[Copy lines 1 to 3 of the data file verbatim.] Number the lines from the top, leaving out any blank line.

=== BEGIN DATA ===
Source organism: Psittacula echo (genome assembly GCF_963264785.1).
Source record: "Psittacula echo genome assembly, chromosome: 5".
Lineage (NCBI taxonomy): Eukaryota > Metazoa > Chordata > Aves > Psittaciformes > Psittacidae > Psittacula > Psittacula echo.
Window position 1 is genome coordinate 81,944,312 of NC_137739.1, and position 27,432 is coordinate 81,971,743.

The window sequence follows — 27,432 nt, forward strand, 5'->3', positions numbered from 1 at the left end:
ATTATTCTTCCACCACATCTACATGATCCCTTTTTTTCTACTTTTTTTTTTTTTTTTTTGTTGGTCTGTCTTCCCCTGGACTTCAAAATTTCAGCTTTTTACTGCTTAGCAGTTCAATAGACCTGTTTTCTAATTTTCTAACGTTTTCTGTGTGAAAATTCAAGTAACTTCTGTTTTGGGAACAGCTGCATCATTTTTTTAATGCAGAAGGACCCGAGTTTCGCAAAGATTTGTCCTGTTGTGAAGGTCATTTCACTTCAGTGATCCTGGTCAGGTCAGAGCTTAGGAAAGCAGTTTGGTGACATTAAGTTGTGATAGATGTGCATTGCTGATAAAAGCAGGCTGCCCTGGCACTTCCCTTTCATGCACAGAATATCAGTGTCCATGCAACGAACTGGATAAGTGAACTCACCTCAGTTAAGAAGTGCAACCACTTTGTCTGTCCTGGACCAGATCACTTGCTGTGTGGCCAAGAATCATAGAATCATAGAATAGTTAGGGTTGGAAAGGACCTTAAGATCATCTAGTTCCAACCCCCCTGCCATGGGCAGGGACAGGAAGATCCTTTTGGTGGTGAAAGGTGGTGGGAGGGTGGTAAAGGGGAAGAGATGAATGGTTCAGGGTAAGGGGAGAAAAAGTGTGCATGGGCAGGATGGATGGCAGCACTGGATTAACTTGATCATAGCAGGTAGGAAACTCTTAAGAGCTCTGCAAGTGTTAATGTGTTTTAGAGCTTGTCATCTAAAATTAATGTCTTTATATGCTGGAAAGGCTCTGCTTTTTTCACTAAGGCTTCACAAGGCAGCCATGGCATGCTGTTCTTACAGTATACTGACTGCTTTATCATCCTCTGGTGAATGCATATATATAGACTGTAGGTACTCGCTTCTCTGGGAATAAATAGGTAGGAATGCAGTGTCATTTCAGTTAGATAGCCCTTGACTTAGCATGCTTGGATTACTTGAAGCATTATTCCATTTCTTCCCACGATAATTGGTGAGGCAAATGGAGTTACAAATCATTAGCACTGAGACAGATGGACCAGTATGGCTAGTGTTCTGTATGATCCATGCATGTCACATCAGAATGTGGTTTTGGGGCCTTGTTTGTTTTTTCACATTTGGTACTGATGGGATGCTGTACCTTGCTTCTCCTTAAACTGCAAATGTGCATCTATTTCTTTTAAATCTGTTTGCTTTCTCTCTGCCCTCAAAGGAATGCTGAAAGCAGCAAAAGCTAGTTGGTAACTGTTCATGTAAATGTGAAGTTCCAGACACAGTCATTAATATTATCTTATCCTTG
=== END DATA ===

Source organism: Psittacula echo (genome assembly GCF_963264785.1).
Source record: "Psittacula echo genome assembly, chromosome: 5".
Lineage (NCBI taxonomy): Eukaryota > Metazoa > Chordata > Aves > Psittaciformes > Psittacidae > Psittacula > Psittacula echo.